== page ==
Iraqi security forces have raided the headquarters of Kataib Hezbollah, capturing several leaders of the militia at the heart of US-Iranian conflict early this year. The US coalition rushed to distance itself from the operation.
Special forces from the Counter Terrorism Service carried out the raid in the early hours of Friday local time, at a base south of Baghdad, reportedly arresting nearly two dozen militiamen and several commanders.
Their fate remains unclear, however, as government officials insist they are in the custody of security services, while paramilitary sources claim all those detained have since been handed over to the Popular Mobilization Forces (PMF).
Adding more confusion, an Iraqi official initially told Reuters that at least three of the group’s detained commanders – including one Iranian national – had been transferred over to the US military. However, a spokesman for the US-led coalition in Iraq later denied this report – as well as any American involvement in the controversial operation.
According to @AP 13 members of the group have been arrested. Kadhimi has been under pressure to reign in Iranian proxies who have continued to attack US targets. It’s inconceivable that he would have launched tonight’s operation without the firm backing of the US.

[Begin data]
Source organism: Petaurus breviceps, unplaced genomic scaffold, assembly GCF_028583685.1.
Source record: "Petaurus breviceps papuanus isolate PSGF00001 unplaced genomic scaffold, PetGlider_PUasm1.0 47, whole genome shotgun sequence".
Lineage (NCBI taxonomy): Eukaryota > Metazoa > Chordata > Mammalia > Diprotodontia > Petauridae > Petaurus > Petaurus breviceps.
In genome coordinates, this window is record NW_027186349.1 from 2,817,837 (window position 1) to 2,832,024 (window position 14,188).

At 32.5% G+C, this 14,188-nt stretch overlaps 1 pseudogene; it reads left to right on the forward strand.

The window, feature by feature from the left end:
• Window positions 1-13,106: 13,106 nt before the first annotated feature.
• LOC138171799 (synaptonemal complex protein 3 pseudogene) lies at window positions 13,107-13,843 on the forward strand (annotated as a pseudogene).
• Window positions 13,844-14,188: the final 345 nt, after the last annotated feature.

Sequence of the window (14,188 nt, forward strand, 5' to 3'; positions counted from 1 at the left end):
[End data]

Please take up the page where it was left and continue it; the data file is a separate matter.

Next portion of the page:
— Ranj Alaaldin (@RanjAlaaldin) June 25, 2020
The raid appears to have been ordered by Iraqi Prime Minister Mustafa Al-Kadhimi, who took office last month over the vocal objections of Kataib Hezbollah and other PMF militias.
Kataib Hezbollah has been at the center of tensions between Washington and Tehran over the ongoing US presence in Iraq. The US has accused the Shia militia of repeated rocket attacks against bases housing US personnel, going so far as to bomb Kataib positions on multiple occasions in reprisal.
One such attack, in December 2019, prompted the militants to besiege the US Embassy in Baghdad. In response, US President Donald Trump ordered a drone strike against the PMF leadership on January 2 – killing Qassem Soleimani, the commander of the elite Quds Force of Iran’s Islamic Revolutionary Guard Corps (IRGC), in the process.
Iran responded by launching missiles against several US bases in Iraq, inflicting massive material damage but not killing any US or Iraqi troops. It later emerged that Washington and Baghdad received a warning ahead of the attacks.
Since then, US-Iranian tensions have simmered, but never escalated to the point of open warfare. Friday’s raid could ratchet them up again, however.
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